Augmented reality is certainly evolving into a popular technological trend, with a prediction that there will be over 3.4 billion AR compatible smartphones by 2020. As we already mentioned in a previous post, AR involves the integration of digital components in the physical world. It is an overlay of computer-generated content on our existing natural environment. This could be anything like graphics and sounds to enhance the perception of reality and boost the user experience. Thanks to Apple’s ARKit and Google’s ARCore, enhanced augmented reality mobile app experiences can offer users the chance to display 3D virtual images on a 2D real-world background and then interact with them.
What is the ARKit?
Apple’s ARKit is a set of software development tools for developers to create augmented reality apps for iOS as well as improve different functions and elements on AR apps that have already been developed. In order to make the creation of these apps possible, the ARKit makes use of the existing features and hardware found on iPhones and iPads, like motion tracking and camera sensors. It also has the ability to locate physical spaces so users can then interact with them.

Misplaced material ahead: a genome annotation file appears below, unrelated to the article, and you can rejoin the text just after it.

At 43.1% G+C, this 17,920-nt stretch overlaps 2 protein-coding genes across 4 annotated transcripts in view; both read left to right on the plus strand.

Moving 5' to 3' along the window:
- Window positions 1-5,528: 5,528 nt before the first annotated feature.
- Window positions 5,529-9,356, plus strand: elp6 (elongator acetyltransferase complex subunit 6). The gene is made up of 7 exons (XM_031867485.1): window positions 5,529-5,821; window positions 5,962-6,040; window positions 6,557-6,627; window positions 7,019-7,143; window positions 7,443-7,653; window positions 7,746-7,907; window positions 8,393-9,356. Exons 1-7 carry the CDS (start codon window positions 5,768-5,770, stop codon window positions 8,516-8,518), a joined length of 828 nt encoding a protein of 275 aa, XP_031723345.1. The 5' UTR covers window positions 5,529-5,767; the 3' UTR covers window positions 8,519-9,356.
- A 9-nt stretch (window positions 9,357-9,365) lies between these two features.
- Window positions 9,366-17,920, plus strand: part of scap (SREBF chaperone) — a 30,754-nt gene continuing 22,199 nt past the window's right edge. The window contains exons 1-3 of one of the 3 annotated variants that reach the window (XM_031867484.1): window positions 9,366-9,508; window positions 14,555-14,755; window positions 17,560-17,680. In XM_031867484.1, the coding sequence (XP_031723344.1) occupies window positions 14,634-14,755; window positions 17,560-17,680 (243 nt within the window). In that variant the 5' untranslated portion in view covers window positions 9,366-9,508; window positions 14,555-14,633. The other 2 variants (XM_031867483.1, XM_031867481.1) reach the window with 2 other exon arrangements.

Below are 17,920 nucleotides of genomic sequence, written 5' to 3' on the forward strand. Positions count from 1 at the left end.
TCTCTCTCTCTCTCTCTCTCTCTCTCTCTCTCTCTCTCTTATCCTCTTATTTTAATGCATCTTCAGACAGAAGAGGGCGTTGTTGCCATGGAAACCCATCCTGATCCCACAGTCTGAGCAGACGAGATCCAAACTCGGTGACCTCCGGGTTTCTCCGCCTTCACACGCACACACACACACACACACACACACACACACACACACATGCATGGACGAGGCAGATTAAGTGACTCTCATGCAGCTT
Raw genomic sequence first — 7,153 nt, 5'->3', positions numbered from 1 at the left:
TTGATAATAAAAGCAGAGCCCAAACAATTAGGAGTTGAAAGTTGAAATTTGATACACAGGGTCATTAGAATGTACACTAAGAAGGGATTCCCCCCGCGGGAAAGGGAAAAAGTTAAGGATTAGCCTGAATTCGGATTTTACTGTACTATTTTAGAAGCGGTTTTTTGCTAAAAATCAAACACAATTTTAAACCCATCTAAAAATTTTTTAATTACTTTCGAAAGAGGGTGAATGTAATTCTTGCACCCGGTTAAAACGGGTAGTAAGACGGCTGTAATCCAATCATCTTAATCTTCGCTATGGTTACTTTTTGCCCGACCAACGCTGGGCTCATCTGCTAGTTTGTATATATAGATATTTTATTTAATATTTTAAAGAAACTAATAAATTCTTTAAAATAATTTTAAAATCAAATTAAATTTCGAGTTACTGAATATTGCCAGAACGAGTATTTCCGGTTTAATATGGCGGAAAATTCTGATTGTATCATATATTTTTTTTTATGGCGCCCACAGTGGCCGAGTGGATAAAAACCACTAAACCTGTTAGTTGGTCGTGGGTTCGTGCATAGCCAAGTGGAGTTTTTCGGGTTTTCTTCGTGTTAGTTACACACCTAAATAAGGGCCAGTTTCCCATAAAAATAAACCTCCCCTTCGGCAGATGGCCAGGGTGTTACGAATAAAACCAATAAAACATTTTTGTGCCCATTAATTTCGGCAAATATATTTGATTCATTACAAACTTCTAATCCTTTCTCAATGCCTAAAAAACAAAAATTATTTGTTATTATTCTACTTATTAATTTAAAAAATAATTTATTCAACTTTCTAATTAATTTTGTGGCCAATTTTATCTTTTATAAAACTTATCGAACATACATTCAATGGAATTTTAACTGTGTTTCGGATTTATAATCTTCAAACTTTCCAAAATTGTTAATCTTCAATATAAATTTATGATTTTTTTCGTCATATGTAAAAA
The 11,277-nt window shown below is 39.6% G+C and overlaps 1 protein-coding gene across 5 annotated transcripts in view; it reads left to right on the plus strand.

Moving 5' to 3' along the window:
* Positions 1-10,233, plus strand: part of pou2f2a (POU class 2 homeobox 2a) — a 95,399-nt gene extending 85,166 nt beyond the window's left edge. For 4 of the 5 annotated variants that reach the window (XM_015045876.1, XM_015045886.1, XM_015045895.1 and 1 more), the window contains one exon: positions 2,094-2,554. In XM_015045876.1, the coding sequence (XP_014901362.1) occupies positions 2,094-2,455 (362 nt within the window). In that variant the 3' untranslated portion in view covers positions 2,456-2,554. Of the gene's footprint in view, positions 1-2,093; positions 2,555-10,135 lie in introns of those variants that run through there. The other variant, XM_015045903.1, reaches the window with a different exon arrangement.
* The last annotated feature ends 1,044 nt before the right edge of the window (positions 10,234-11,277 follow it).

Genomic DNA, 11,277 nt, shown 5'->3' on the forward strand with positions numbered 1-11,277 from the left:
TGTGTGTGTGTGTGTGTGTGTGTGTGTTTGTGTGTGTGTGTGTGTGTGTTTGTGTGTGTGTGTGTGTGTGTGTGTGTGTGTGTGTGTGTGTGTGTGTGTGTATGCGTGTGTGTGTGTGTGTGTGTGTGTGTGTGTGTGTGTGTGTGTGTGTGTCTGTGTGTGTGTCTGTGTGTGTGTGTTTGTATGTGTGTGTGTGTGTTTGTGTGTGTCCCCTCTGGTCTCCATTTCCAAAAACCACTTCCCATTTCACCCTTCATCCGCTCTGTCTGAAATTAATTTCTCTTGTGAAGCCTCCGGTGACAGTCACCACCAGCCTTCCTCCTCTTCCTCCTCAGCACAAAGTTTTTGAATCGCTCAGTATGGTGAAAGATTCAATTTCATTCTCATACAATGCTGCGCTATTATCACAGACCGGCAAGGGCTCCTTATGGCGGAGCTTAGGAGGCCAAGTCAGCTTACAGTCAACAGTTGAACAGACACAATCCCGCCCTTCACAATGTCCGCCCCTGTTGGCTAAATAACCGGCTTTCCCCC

Augmented reality apps can recognize surrounding environments and overlay 3D digital and virtual objects in the spaces around you in the real world. Some AR features include adding filters or lenses to enhance the selfie experience. Currently, the leading category for ARKit apps are games with utility and entertainment apps following closely behind.
The more recent ARKit 2, which runs on iOS 12, offers persistent experiences. This is where AR experiences will still remain intact when the app is closed. When the app is opened again for use, all elements will be in place as they were before. These AR experiences can be resumed at a later time without having to start over, for example, this could be an interior design project or completing an augmented reality puzzle.
The ARKit 2 also enables people to play games together. Users can share their AR spaces with others, allowing them to see the same AR creations from their own devices. This allows for the possibility of playing multiplayer games where users can simultaneously view the same augmented reality experiences.
Furthermore, this technology allows for object detection and tracking. Users can trigger AR experiences on 2D images like posters and signs, they can incorporate movable objects and detect 3D objects like furniture and toys.